Being vegetarian makes it easier to keep kosher. You don’t have to worry about whether you’re eating meat that’s certified kosher (and whether that certification meets Jewish ideals) if you’re not eating meat. You don’t have to worry about mixing meat and dairy products if you’re avoiding one or both of those categories altogether.
As one vegetarian rabbi explained in a 2005 Jewish Ledger article, “We have one set of dishes (plus Passover dishes) and never have to worry about the status of leftovers in the fridge or whether a guest will mix the utensils or food items. … By not eating meat, I am much more certain to never violate, even accidentally, the Biblical and rabbinic prohibitions concerning non-kosher meat.”
I’ve heard some people say that being vegetarian or vegan automatically means you keep kosher, but it’s not quite that simple. This is the case for some people, in accordance with their level of observance. For more information about potential complicating factors, read my blog post “A Vegan’s Response to ‘Do You Keep Kosher?’”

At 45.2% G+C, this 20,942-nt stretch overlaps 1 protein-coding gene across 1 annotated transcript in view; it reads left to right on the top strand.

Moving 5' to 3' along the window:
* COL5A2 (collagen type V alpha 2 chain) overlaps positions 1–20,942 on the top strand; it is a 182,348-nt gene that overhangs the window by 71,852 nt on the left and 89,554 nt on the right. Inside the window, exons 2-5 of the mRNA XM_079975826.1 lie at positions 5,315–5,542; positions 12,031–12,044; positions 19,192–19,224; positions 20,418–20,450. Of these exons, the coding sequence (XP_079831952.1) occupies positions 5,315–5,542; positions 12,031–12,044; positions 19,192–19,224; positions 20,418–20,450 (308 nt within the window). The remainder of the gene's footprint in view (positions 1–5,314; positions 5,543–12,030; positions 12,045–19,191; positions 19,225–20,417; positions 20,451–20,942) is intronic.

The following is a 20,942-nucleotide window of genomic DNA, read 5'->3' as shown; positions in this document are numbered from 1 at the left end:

Simplicity regarding adherence to the letter of kosher law isn’t the only reason why kosher-keeping Jews should go vegetarian. Avoiding meat and other animal products in your diet is also the best way to follow the spirit of the law and avoid causing animals unnecessary suffering (tsa’ar ba’alei chayim). For more information about the shortcomings of the kosher meat industry and how kashrut-observant Jews can avoid causing tsa’ar ba’alei chayim by going vegetarian, click here.